The Heart Sutra contains the essence of the teachings of the Meditation Sect in a very few words, and is given here in full as an example of Ch’an philosophy. It runs as follows:

* * *

When Avalokitesvara Bodhisattva was practising the profound Prajnaparamita (1), he perceived that the five congregates (2) were all void; and by so perceiving liberated himself from all sorrows. (3)

Sariputra (he said), matter differs not from void, nor void from matter. Indeed, matter is void and void is matter. And such also is the case with sensation, perception, discrimination and consciousness. (4)

Sariputra, all of these are of the nature of void. They are neither existing nor non-existing; not impure nor pure; neither growing nor decaying. Therefore in the void there is no matter, neither is there sensation or perception, discrimination or consciousness. And in it there are no eyes, ears, nose, tongue, body or mind. There is no form, no sound, no smell, no taste, no touch and no knowledge. There is no that which is seen by the eye, heard by the ear, etc. up to no that which is conceived by the mind; no ignorance nor ignorance exterminated; no decay and no death, nor are they extirpated; no sorrow nor cause of sorrow, nor extinction of sorrow nor way to its extinction. There is no wisdom, nor anything to be gained by it. Because nothing is gained, so one is a Bodhisattva. Because of the Prajnaparamita, the mind is liberated. Because the mind is liberated, so one is free from worry and ignorant thoughts and can attain to the supreme Nirvana. (5)

All the Buddhas of the three periods attained supreme Buddhahood by way of Prajnaparamita. Therefore it is known that Prajnaparamita is the most divine mantra, the unsurpassed mantra, the peerless mantra. It can assuage all sufferings and is the Truth. Therefore I teach you the mantra of the Prajnaparamita, thus:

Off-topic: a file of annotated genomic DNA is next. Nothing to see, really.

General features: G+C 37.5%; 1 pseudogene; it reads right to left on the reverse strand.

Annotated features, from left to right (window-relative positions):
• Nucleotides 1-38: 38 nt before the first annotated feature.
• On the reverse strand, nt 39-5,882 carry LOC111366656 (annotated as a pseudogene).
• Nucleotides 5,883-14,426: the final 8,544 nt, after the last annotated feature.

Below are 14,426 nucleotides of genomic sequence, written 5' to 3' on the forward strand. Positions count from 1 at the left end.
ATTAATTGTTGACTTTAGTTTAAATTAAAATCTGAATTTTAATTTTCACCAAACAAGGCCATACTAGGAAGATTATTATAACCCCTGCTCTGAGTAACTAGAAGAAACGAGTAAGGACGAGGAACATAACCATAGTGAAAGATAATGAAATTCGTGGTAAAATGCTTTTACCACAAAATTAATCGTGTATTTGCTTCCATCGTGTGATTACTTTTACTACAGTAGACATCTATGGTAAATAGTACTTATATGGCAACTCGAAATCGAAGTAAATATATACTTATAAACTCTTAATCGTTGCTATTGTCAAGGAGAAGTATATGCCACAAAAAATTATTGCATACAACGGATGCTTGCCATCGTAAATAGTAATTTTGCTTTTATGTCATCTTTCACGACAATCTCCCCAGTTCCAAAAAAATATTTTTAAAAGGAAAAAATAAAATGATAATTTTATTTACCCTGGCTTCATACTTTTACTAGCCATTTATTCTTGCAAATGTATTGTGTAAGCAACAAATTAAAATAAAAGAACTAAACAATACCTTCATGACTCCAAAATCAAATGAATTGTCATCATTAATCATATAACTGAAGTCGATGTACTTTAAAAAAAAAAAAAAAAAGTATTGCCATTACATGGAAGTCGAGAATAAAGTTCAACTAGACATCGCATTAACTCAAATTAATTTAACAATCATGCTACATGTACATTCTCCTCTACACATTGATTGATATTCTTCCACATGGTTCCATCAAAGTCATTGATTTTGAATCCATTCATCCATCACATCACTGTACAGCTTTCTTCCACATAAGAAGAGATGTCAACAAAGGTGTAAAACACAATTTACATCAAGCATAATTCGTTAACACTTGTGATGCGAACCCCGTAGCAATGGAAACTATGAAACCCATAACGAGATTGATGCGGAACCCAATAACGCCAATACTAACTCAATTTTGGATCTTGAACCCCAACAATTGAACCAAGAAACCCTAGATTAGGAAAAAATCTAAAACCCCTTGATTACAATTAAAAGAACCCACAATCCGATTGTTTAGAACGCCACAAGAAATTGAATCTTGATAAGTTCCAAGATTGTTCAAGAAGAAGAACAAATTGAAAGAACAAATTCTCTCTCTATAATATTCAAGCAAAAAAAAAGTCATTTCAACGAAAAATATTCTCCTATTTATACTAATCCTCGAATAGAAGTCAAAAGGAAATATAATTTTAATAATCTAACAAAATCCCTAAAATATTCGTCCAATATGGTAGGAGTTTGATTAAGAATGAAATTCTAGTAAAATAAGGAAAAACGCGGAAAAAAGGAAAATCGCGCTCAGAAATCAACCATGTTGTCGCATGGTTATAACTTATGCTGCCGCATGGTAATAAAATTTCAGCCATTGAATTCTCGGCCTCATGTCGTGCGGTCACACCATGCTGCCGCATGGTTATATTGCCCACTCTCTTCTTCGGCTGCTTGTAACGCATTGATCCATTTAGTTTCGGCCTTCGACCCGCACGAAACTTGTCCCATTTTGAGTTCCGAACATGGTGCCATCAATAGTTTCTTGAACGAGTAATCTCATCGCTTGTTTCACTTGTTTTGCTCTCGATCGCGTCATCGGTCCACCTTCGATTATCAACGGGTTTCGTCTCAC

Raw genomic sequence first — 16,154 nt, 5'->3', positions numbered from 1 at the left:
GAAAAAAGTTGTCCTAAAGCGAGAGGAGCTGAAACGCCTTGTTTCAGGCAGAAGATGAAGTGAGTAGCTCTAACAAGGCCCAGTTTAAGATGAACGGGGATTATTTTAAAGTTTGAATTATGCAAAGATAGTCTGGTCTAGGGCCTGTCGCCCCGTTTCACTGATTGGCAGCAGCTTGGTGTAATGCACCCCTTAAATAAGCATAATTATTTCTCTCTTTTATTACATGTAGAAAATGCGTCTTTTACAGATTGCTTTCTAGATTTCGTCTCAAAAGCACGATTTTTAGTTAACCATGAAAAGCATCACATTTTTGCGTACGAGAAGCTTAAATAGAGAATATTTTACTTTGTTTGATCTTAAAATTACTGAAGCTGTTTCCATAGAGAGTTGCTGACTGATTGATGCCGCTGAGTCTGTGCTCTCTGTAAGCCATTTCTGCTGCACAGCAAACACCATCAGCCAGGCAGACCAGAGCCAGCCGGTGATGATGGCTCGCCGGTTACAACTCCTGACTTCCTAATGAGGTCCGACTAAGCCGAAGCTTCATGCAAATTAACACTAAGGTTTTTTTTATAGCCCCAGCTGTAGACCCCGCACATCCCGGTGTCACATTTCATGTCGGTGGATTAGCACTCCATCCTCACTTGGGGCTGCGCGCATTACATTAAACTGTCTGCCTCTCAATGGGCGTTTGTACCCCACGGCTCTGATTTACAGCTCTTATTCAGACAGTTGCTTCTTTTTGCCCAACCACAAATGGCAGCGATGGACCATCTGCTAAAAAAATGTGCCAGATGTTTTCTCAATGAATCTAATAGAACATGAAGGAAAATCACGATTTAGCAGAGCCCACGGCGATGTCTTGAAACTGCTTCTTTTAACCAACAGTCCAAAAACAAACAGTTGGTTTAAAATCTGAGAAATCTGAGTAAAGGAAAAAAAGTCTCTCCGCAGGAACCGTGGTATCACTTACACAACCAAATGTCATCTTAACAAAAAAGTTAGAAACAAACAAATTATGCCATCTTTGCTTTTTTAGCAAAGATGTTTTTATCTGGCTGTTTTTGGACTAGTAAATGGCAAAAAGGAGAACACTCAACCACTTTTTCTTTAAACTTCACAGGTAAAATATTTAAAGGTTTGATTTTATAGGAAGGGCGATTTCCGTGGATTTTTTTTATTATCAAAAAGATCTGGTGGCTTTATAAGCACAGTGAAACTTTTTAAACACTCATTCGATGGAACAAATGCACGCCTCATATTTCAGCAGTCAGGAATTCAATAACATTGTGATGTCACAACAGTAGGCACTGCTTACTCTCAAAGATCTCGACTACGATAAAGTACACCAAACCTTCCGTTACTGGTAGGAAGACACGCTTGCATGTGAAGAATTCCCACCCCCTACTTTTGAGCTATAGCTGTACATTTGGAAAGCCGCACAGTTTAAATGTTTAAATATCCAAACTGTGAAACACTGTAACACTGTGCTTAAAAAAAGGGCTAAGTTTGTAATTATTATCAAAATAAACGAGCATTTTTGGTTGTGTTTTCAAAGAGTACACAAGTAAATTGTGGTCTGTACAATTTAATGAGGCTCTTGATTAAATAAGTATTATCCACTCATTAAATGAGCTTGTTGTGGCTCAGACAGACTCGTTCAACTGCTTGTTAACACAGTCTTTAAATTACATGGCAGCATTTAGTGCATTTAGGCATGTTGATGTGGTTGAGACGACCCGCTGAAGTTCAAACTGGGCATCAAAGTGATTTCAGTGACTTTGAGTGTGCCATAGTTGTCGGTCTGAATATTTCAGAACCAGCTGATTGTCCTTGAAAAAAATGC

“Gati gati paragati parasamgati bodhi svaha.”

* * *

Heart Sutra 陳沛然

The Heart Sutra. Calligraphy by 陳沛然.

This translation is based on one made by the Teacher of the Dharma, Wei Huan (惟幻法師), a disciple of the Venerable T’ai Hsü (太虛法師). The meaning of the Sanskrit words of the mantra at the end is: “O wisdom, gone, gone to the other shore, arrived at the other shore, svaha,” but mantras are not supposed to be thought of in relation to the exact meaning of the words of which they are composed, some of them having no apparent meaning at all; they are valued and used for the sake of their esoteric meaning and particular sound, which, it is said, help to establish contact between human beings and the spiritual being to which the mantra employed is specially appropriate.

The Heart Sutra carries to extreme length the doctrine that not only form but the Dharma itself is void. Even the Four Noble Truths of suffering, the cause of suffering, the existence of a way to end suffering and the Noble Eightfold Path, which are often considered the keystones of Buddhism, are denied, though they are, of course, considered to hold true in the relative sense that anything exists at all. Thus it will be seen how the Meditation Sect emphasises the fundamental voidness of everything, including the Buddhist teaching itself, and even postulates that the consciousness of the thinker himself is void. The Buddha is represented in this sutra as having pondered over the existence of sorrow, sickness, decay and death, prescribed as an antidote in the Four Noble Truths and then, speaking as from a higher plane, to have stated emphatically that sorrow, death and the Four Noble Truths do not exist, in order to emphasise that absolutely nothing exists except in a relative sense.